Democracy loses when respect disappears

Lori Poloni-Staudinger

By Lori Poloni-Staudinger, associate professor of politics and international affairs at Northern Arizona University

After the rancor of the 2012 election season, it is hard to see a path forward as a nation based on mutual respect, reason and civility. Yet that is precisely what is needed if we hope to address the pressing issues of our time and continue to form a more perfect union.

Lately, we as a nation have been failing in this charge.

The biting tone in American political discussion—from the diatribes of “friends” on social media to the inescapable negativity of the candidates themselves—has led many Americans to bemoan the uncivil nature of our politics.

We should indeed engage in debate with one another and hold our elected officials accountable. But doing so with tolerance and understanding is key. Along with moderating our rhetoric, we also must understand the facts and how our system works in order to have a healthy and thriving democracy.

It is tempting to view politics as an unforgiving horse race. As a political scientist, I too get caught up in the candidates’ slipups and barbs. But when politics become overly rancorous—when we lose our ability to engage with those having views different from our own, focusing only on those news sources or viewpoints that confirm our own world view—democracy loses. So do we.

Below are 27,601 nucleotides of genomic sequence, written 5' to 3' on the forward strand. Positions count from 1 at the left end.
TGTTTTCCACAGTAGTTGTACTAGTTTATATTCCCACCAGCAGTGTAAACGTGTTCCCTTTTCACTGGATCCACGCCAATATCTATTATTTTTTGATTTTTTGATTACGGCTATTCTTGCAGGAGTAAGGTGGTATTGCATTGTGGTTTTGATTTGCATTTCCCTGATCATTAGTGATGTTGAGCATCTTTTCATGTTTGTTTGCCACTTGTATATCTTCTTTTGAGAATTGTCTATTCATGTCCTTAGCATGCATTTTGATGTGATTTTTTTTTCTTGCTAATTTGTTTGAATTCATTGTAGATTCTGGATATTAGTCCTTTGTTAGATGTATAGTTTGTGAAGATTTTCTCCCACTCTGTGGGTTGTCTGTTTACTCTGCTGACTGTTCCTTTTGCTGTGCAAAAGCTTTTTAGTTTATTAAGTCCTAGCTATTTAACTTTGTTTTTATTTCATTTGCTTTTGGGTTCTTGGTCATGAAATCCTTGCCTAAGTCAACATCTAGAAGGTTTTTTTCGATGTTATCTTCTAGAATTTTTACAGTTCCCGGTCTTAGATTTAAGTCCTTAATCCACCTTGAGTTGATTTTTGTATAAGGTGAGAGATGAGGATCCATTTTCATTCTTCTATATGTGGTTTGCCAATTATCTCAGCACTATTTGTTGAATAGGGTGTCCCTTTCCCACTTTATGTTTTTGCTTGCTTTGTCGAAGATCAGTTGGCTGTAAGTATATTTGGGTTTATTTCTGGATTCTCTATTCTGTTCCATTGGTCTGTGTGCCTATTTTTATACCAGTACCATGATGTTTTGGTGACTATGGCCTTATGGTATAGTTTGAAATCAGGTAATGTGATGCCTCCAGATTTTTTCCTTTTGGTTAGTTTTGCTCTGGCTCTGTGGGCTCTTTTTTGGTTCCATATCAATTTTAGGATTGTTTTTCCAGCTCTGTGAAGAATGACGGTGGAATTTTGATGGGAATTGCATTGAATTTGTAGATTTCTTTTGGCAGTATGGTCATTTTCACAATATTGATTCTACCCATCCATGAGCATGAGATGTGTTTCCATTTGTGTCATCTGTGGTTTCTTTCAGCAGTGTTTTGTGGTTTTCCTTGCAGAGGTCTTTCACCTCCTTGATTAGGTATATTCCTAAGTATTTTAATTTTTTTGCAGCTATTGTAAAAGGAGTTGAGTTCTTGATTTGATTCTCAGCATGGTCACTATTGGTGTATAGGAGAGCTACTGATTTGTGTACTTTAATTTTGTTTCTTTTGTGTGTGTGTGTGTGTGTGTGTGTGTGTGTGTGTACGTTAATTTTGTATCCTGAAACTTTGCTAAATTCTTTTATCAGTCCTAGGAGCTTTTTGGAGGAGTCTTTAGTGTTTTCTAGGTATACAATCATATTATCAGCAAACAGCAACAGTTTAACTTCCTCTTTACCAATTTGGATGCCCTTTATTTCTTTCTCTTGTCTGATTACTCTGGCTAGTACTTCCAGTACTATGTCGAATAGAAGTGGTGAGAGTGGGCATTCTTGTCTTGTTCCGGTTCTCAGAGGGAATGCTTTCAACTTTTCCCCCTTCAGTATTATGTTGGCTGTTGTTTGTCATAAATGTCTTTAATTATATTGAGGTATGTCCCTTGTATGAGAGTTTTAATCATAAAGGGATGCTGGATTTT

Regardless of how you voted in these elections, we all have a responsibility to change the tone of politics. We can practice reasoned, informed and civil discourse with one another. Opportunities abound. From our kitchen tables, to our Facebook pages, to public forums, we can exercise our democratic and civic responsibility to become engaged in our political system while elevating the tone of our conversation.

This means we also have a responsibility to listen to people with views different from our own and to approach their ideas on their own merits.

NAU is helping to reestablish the reasoned deliberation that is the cornerstone of a healthy democracy. In the coming months, we will begin hosting a series of nonpartisan national issue forums that will bring together those with varying perspectives. It is important and natural that we will disagree. Equally important is that we relearn how to have a civil discussion about our disagreements.

College students, and young people in general, should be particularly involved. Many young people say they are turned off from politics largely because of the uncivil tone of political campaigns. But we have the power to change that by demanding something different and leading by example.

With such big issues facing our country—debt, jobs, immigration, education and foreign policy—it is best to productively deliberate our options.

If we approach these issues in a civil way and truly listen to those with whom we may disagree, then the health of our democracy will be strengthened and our publics more informed. We will be on the right path toward a stronger and more vibrant nation.